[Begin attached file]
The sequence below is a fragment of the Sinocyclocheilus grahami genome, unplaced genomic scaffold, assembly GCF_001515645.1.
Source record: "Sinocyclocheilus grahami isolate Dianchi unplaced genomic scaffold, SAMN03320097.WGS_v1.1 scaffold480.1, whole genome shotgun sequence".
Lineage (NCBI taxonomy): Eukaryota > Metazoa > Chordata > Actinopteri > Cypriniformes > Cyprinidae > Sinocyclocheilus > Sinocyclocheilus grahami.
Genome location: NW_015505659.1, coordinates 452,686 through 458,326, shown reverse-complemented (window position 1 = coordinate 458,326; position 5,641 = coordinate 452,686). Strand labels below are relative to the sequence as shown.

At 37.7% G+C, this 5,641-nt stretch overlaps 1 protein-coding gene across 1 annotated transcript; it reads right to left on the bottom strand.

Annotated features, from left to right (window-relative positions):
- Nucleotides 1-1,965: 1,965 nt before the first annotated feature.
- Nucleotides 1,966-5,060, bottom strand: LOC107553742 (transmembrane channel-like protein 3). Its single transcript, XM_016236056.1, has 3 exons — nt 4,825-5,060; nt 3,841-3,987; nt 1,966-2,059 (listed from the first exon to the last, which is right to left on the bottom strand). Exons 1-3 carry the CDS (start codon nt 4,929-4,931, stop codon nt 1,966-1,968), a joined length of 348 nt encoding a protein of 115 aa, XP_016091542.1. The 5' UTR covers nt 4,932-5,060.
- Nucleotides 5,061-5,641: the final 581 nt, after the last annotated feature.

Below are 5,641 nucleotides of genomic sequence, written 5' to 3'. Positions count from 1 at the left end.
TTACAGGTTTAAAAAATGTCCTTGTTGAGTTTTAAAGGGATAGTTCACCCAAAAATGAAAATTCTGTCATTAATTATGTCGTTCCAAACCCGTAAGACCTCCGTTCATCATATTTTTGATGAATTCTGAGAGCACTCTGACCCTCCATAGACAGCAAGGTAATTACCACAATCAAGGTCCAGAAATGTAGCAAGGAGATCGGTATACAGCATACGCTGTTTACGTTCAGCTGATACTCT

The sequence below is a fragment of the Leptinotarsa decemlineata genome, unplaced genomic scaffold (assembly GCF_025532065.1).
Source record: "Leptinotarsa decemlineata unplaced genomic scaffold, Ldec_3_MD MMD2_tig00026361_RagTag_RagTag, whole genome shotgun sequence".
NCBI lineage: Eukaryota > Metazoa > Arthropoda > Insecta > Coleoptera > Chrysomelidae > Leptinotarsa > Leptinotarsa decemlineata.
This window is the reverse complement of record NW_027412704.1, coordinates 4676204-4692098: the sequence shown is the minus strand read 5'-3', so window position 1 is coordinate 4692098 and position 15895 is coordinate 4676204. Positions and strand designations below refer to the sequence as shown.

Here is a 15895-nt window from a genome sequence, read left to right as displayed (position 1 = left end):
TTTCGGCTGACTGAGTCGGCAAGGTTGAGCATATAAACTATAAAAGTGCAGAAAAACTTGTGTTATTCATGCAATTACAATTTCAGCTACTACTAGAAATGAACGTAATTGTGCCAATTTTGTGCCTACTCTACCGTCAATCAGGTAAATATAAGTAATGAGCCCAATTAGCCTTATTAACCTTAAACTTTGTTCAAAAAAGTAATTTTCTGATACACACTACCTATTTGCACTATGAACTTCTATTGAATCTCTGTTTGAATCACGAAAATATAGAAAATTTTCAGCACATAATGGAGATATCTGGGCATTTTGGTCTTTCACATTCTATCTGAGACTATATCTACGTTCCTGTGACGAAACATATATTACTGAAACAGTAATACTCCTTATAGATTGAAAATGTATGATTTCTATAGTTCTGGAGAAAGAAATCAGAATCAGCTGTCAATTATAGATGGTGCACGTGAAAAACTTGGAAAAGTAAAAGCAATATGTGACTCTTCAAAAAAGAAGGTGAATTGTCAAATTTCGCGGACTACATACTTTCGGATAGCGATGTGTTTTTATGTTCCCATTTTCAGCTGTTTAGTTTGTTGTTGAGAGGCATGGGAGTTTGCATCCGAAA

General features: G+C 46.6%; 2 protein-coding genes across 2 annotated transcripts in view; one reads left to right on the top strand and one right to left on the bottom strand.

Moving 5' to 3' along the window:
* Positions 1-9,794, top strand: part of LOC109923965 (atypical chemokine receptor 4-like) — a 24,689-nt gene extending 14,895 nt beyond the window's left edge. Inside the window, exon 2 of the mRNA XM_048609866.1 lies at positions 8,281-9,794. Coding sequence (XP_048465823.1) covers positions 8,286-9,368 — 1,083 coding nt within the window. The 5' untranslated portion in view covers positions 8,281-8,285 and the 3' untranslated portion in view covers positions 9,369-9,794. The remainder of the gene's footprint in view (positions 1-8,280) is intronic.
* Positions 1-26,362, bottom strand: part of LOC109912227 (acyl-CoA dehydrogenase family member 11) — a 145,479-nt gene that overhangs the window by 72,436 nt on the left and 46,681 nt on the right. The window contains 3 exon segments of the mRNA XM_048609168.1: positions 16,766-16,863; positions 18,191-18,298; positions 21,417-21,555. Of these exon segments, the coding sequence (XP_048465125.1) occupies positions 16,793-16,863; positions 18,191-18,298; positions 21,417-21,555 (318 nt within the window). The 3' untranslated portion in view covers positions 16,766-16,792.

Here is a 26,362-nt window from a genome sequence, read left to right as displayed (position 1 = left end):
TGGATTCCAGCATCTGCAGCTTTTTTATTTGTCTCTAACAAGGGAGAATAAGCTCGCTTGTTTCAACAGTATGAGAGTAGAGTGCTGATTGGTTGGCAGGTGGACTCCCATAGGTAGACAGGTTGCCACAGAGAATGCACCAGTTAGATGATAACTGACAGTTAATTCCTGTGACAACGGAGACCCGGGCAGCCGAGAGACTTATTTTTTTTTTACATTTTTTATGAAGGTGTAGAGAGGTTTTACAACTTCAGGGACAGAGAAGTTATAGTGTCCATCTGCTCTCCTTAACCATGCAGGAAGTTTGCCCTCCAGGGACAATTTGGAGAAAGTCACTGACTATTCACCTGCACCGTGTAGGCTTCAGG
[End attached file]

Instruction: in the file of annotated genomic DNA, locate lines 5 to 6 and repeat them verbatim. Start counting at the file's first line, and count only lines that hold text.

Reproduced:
At 37.7% G+C, this 5,641-nt stretch overlaps 1 protein-coding gene across 1 annotated transcript; it reads right to left on the bottom strand.

Annotated features, from left to right (window-relative positions):